MySQL Conf 2008 – Applied Partitioning (Day 3)

The Applied Partitioning and Scaling Your Database System session by Phil Hildebrand appears to be a very popular session. The line outside the door was more of a crowd than a line. The talk was about the new partitioning abilities of MySQL 5.1.

The new table partitioning system has several benefits for your large datasets where you are having performance issues due to the volume of data. It can reduce the seek & scan set sizes and reduce the INSERT/UPDATE transaction durations. If you are already performing UNION queries or secondary queries to find data in an archive table, this functionality may be for you.

There are four (point 5) partitioning styles available for your use:

  1. Range
    • Very useful for situations where the data is accessed by date
    • Usually used when a limited number of primary partitions are needed
    • It supports sub-partitions (the .5 partition type)
  2. List
    • Good for when you are grouping data in partitions out of order (e.g., SELECT 1,5,7 in partition X)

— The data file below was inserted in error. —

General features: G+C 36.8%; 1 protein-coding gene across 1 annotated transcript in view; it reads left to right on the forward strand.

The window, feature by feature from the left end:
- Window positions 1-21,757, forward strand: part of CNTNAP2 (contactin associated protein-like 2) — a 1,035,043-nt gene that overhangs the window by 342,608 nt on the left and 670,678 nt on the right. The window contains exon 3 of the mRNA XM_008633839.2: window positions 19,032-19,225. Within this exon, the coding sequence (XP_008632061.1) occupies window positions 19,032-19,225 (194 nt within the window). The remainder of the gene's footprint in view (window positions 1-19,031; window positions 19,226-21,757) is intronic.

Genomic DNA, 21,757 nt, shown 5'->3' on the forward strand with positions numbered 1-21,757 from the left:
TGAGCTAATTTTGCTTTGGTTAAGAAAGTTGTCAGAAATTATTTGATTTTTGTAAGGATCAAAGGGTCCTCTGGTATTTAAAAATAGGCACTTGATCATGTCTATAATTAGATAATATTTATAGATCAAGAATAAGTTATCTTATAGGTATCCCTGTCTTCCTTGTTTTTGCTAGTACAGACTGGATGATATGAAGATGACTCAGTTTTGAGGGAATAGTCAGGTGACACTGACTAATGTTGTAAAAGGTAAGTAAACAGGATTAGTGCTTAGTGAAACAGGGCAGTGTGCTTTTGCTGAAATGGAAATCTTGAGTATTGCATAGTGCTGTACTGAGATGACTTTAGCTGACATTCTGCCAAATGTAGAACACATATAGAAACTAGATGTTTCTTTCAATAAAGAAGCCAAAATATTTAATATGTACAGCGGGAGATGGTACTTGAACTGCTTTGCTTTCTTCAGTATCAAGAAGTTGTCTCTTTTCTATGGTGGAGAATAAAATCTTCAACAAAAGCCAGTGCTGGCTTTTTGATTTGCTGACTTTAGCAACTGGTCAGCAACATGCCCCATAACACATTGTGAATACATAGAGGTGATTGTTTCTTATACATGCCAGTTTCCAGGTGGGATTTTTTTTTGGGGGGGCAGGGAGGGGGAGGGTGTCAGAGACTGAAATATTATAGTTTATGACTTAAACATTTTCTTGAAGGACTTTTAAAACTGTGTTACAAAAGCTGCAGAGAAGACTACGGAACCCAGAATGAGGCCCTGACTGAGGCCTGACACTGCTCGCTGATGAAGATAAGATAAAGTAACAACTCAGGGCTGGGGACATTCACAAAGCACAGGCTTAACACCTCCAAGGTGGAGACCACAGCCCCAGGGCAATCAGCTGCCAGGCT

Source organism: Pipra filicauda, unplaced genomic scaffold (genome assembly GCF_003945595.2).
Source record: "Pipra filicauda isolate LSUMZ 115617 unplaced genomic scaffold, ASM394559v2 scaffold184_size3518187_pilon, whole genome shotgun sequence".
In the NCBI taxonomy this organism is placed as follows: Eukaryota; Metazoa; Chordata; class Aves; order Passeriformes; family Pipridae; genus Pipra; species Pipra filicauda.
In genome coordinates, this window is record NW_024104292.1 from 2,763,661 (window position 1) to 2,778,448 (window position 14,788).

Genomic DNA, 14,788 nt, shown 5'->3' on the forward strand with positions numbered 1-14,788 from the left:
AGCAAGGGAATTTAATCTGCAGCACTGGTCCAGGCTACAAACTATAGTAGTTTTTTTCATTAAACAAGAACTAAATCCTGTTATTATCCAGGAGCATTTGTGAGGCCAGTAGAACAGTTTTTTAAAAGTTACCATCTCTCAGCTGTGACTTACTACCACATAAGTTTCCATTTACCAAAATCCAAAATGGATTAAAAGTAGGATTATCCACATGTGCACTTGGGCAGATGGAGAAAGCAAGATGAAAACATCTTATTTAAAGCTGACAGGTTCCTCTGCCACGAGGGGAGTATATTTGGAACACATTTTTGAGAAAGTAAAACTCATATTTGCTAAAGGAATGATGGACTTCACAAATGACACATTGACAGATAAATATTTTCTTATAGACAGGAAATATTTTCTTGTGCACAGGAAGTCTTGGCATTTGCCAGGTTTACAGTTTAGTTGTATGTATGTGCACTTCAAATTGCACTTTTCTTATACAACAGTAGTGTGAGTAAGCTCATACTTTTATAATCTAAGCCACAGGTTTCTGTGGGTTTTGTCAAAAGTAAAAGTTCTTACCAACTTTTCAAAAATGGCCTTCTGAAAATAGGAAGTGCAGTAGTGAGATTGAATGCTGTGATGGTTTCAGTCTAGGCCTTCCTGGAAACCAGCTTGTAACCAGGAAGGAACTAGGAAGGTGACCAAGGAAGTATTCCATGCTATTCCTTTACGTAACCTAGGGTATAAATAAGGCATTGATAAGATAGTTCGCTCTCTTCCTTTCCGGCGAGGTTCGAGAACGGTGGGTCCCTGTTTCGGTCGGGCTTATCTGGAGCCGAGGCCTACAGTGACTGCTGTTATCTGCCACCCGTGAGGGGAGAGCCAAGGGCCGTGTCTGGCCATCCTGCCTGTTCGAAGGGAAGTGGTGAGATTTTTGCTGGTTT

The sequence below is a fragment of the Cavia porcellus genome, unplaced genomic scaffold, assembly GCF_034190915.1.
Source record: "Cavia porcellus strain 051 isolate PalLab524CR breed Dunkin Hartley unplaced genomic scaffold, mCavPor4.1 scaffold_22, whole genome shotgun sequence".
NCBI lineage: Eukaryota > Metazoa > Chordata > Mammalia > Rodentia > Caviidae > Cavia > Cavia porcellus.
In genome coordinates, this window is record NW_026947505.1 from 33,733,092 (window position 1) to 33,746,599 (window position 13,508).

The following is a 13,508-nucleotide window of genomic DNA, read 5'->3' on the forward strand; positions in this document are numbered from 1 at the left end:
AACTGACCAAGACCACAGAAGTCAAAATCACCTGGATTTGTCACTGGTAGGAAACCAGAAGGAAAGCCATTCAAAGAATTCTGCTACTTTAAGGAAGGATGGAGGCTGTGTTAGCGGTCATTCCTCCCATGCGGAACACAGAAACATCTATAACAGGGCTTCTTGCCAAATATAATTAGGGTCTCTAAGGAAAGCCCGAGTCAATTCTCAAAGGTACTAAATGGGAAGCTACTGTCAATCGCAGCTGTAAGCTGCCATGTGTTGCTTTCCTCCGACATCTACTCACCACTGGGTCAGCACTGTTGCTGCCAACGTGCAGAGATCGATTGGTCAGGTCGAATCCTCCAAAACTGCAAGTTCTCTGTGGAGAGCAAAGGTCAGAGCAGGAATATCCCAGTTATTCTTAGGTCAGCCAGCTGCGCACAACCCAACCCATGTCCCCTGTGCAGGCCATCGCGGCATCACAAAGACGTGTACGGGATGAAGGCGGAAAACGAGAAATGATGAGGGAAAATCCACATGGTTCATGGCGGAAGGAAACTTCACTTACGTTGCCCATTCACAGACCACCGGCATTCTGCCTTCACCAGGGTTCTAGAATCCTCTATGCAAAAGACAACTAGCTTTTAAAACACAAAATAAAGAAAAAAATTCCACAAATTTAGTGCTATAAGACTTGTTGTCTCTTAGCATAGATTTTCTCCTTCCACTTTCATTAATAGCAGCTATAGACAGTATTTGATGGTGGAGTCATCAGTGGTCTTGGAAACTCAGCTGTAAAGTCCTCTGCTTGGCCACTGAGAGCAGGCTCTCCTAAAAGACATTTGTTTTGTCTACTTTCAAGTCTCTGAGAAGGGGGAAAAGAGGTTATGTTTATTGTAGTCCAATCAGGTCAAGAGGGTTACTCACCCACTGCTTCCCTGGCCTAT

• As the name implies, you list which data goes into which partition
    • Higher maintenance costs in many situations
    • Supports sub-partitions
  3. Hash
    • Usually has a lower maintenance cost
    • Partitions the data based on the hash that you tell it
    • Good for when you have non-intelligent keys
    • Works with both a limited and a large number of Partitions
  4. Key
    • Similar to Hash partitioning, but based on one or more of the fields in the primary key instead of a user-defined hash
    • If there is no primary key, then the first unique index is used
    • Does not require the key to be integer based
  5. Subpartitions
    • As the name implies, a partition within a partition
    • You can only create subpartitions for Range & List
    • If needed, subpartitions can be spread across volumes

The alter table statements are fairly simplistic; “ALTER TABLE my_table PARTITION BY KEY() PARTITIONS 50” will create 50 partitions for that table.  If you need to add more partitions, you can just run “ALTER TABLE my_table ADD PARTITION PARTITIONS 25” and your table will now have 75 partitions.  Of course you can shrink the size of the partitions as well.  One of the nice features of the partition modification is that the data is re-allocated as appropriate.

All in all, this looks like a much better solution than the standard 10/90 tables.

Posted under Events, mysql

This post was written by Michael Tougeron on April 16, 2008

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